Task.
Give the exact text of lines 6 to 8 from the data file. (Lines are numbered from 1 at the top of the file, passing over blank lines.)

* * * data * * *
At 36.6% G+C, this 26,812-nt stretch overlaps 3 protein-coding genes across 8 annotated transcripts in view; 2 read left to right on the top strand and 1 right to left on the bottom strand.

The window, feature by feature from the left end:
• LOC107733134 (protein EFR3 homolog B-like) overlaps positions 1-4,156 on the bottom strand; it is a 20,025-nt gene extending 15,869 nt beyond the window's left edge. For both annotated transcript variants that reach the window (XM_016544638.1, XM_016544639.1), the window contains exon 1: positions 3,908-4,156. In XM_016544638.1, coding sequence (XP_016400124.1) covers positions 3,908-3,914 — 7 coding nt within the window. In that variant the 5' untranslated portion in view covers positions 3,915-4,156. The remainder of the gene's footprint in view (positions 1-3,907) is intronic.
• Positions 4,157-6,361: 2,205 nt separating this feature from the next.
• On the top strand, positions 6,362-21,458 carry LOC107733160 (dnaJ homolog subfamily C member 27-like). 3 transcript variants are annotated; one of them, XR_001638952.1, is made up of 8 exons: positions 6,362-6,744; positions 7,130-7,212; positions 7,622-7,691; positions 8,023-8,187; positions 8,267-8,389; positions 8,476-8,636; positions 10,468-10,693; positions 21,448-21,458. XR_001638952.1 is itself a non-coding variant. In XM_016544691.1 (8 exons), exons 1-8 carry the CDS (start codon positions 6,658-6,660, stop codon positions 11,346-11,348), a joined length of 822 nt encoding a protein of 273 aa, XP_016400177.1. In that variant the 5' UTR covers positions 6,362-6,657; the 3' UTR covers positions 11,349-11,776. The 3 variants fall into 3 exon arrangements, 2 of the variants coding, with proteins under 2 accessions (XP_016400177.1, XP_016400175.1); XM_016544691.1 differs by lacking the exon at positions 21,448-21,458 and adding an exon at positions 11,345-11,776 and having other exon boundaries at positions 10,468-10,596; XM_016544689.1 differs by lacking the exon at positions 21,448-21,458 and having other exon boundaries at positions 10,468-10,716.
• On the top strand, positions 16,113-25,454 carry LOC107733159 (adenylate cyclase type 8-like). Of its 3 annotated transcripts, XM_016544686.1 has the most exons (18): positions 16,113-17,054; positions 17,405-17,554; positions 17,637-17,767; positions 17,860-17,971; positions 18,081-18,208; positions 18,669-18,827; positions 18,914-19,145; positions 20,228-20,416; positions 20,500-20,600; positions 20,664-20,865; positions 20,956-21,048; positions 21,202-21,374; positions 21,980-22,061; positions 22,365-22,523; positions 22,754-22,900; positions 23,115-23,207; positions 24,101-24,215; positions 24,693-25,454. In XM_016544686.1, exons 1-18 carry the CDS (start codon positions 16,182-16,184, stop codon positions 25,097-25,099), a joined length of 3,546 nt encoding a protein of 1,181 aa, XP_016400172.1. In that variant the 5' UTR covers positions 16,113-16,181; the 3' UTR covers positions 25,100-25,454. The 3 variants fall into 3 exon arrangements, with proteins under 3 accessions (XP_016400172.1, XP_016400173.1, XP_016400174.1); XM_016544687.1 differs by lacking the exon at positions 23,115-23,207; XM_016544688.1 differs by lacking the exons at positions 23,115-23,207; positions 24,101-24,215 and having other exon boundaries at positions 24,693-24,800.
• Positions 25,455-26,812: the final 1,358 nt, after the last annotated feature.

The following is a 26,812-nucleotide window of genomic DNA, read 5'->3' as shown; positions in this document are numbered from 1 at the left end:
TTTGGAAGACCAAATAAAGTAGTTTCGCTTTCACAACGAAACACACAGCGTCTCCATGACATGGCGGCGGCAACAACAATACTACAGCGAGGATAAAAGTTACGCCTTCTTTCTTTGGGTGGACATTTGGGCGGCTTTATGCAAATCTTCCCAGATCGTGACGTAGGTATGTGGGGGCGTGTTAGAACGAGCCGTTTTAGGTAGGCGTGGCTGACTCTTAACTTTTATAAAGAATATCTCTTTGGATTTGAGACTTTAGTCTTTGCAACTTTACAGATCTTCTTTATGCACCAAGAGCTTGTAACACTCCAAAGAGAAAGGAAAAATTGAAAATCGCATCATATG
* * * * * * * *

• On the top strand, positions 16,113-25,454 carry LOC107733159 (adenylate cyclase type 8-like). Of its 3 annotated transcripts, XM_016544686.1 has the most exons (18): positions 16,113-17,054; positions 17,405-17,554; positions 17,637-17,767; positions 17,860-17,971; positions 18,081-18,208; positions 18,669-18,827; positions 18,914-19,145; positions 20,228-20,416; positions 20,500-20,600; positions 20,664-20,865; positions 20,956-21,048; positions 21,202-21,374; positions 21,980-22,061; positions 22,365-22,523; positions 22,754-22,900; positions 23,115-23,207; positions 24,101-24,215; positions 24,693-25,454. In XM_016544686.1, exons 1-18 carry the CDS (start codon positions 16,182-16,184, stop codon positions 25,097-25,099), a joined length of 3,546 nt encoding a protein of 1,181 aa, XP_016400172.1. In that variant the 5' UTR covers positions 16,113-16,181; the 3' UTR covers positions 25,100-25,454. The 3 variants fall into 3 exon arrangements, with proteins under 3 accessions (XP_016400172.1, XP_016400173.1, XP_016400174.1); XM_016544687.1 differs by lacking the exon at positions 23,115-23,207; XM_016544688.1 differs by lacking the exons at positions 23,115-23,207; positions 24,101-24,215 and having other exon boundaries at positions 24,693-24,800.
• Positions 25,455-26,812: the final 1,358 nt, after the last annotated feature.

The following is a 26,812-nucleotide window of genomic DNA, read 5'->3' as shown; positions in this document are numbered from 1 at the left end: